"The number of [M&A] projects we're working on is still very robust," Jackson-Moore said. "Our revenues will be up in 2022 versus 2021, and we're not seeing any material slowdown at the moment." The geopolitical uncertainty will likely have some impact globally, but so far the deal market remains healthy, he added.

Braun echoed that sentiment. "We're continuing to be very active in the market on the buy side and sell side, and we've definitely seen an uptick in the middle market for sell-side activity," he said.

The middle market

Without question the middle market operates in its own little bubble. While big transactions, such as Microsoft's pending $68.7 billion acquisition of Activision Blizzard, tend to garner all of the media attention and set a tone, deals in the middle market and lower middle market are quietly generating interest from private equity and other buyers in the US and other regions. Braun, for instance, is currently working on projects in Spain, Belgium, France, and Switzerland, despite the war in Ukraine. M&A players have some anxiety over the future, but business continues, albeit not quite at the clip of the vigorous 2021.

So what does this all mean? "What you have seen is definitely a pause, particularly in markets where public companies are involved in an M&A transaction," Braun said about global deals. "It was a bit of a catch-your-breath in the first part of the year, and they now are starting to look again at investment opportunities and re-engage in negotiations with companies."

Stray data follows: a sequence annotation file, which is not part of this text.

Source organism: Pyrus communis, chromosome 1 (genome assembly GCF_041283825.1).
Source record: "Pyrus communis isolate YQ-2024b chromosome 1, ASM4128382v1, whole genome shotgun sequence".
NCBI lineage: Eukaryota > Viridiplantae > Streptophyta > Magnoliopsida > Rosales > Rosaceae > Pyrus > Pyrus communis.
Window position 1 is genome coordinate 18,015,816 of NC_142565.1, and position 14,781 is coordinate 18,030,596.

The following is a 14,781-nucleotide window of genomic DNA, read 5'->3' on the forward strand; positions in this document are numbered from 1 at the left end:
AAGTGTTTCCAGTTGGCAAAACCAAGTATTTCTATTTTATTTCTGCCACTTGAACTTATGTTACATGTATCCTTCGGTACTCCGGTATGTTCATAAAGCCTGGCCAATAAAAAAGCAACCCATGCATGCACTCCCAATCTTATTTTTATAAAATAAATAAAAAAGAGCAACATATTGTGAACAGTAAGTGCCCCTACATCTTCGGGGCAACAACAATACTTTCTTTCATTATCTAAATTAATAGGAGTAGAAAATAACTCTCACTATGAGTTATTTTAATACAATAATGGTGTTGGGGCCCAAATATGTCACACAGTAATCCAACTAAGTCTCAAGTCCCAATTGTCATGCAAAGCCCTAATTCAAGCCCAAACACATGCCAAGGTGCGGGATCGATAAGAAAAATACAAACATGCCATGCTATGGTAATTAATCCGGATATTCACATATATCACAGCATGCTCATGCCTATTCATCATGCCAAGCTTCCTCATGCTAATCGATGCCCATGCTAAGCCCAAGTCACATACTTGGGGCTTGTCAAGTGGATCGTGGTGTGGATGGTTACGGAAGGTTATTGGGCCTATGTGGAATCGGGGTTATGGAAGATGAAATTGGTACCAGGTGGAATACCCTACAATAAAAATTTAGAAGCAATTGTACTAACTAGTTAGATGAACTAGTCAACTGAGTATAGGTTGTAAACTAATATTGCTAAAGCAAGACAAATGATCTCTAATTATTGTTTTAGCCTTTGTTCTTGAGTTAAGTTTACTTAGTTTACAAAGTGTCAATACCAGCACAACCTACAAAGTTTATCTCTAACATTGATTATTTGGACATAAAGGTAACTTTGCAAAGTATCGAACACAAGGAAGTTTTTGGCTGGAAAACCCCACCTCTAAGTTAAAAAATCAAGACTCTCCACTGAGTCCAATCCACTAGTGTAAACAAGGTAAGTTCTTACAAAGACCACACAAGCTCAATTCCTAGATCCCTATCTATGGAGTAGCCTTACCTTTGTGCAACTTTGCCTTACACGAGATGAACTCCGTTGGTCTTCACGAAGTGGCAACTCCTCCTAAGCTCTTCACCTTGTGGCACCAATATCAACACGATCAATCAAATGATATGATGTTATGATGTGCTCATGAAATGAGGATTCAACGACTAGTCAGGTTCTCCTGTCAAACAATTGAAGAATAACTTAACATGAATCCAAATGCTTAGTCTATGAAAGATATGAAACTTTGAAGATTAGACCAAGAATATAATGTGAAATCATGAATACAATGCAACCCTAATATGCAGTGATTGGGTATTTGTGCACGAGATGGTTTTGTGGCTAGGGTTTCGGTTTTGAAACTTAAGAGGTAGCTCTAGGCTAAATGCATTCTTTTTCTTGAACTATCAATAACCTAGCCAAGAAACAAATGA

With interest rates rising, valuations have also seen a "mild softening", noted Jackson-Moore. Even so, these rates "are still low from a historical standpoint", and valuations "are becoming more normalised", Braun said. Challenges with labour, inflation, and supplies are even prompting some company owners to sell and get out, particularly in the middle market or lower middle market. "Some sellers are saying, 'I'm done. I'm tired of this stress,'" or they don't want to miss an opportunity to exit while the market is still sizzling, Braun added.

Q3 and Q4 outlook

While things could change in an ever-volatile world, Braun and Jones (along with Refinitiv) predict a strong 2022 for global M&A, with the second half being stronger than the first. Private-equity firms, especially, have raised record levels of funds in recent years and have "a lot of capital to be deployed", Jones said. "We're still at a high level compared to previous years."

What's more, ageing business owners looking to sell, coupled with transactions that offer good strategic value to buyers, make for "really strong ingredients for a continuing strong market", Braun said.

Cheryl Meyer is a freelance writer based in the US. To comment on this article or to suggest an idea for another article, contact Oliver Rowe at